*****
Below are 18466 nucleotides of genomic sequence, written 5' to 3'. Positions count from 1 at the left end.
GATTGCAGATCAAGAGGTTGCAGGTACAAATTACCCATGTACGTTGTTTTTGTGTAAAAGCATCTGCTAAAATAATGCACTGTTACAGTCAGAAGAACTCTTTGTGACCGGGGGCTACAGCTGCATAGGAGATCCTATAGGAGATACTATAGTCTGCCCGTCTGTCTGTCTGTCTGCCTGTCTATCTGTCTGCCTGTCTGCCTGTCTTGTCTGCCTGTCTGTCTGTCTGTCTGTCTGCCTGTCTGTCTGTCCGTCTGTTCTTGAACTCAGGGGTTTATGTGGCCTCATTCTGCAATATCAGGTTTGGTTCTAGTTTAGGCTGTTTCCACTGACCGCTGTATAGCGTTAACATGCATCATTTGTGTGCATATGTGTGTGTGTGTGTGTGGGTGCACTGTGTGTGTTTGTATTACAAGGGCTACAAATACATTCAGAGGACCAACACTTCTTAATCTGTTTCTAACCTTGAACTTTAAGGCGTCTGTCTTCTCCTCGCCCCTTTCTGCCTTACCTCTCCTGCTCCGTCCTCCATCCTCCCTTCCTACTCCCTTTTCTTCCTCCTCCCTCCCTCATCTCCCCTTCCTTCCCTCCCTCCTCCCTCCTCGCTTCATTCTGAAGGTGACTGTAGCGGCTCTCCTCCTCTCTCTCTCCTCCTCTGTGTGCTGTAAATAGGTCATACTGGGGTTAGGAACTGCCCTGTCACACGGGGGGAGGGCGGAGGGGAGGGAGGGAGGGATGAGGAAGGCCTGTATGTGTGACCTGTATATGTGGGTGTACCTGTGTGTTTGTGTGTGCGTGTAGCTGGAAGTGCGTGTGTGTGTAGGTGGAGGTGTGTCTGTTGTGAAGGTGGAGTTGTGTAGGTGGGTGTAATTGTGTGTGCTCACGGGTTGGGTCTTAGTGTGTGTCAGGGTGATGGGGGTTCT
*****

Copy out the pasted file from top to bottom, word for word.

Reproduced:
Below are 18466 nucleotides of genomic sequence, written 5' to 3'. Positions count from 1 at the left end.
GATTGCAGATCAAGAGGTTGCAGGTACAAATTACCCATGTACGTTGTTTTTGTGTAAAAGCATCTGCTAAAATAATGCACTGTTACAGTCAGAAGAACTCTTTGTGACCGGGGGCTACAGCTGCATAGGAGATCCTATAGGAGATACTATAGTCTGCCCGTCTGTCTGTCTGTCTGCCTGTCTATCTGTCTGCCTGTCTGCCTGTCTTGTCTGCCTGTCTGTCTGTCTGTCTGTCTGCCTGTCTGTCTGTCCGTCTGTTCTTGAACTCAGGGGTTTATGTGGCCTCATTCTGCAATATCAGGTTTGGTTCTAGTTTAGGCTGTTTCCACTGACCGCTGTATAGCGTTAACATGCATCATTTGTGTGCATATGTGTGTGTGTGTGTGTGGGTGCACTGTGTGTGTTTGTATTACAAGGGCTACAAATACATTCAGAGGACCAACACTTCTTAATCTGTTTCTAACCTTGAACTTTAAGGCGTCTGTCTTCTCCTCGCCCCTTTCTGCCTTACCTCTCCTGCTCCGTCCTCCATCCTCCCTTCCTACTCCCTTTTCTTCCTCCTCCCTCCCTCATCTCCCCTTCCTTCCCTCCCTCCTCCCTCCTCGCTTCATTCTGAAGGTGACTGTAGCGGCTCTCCTCCTCTCTCTCTCCTCCTCTGTGTGCTGTAAATAGGTCATACTGGGGTTAGGAACTGCCCTGTCACACGGGGGGAGGGCGGAGGGGAGGGAGGGAGGGATGAGGAAGGCCTGTATGTGTGACCTGTATATGTGGGTGTACCTGTGTGTTTGTGTGTGCGTGTAGCTGGAAGTGCGTGTGTGTGTAGGTGGAGGTGTGTCTGTTGTGAAGGTGGAGTTGTGTAGGTGGGTGTAATTGTGTGTGCTCACGGGTTGGGTCTTAGTGTGTGTCAGGGTGATGGGGGTTCT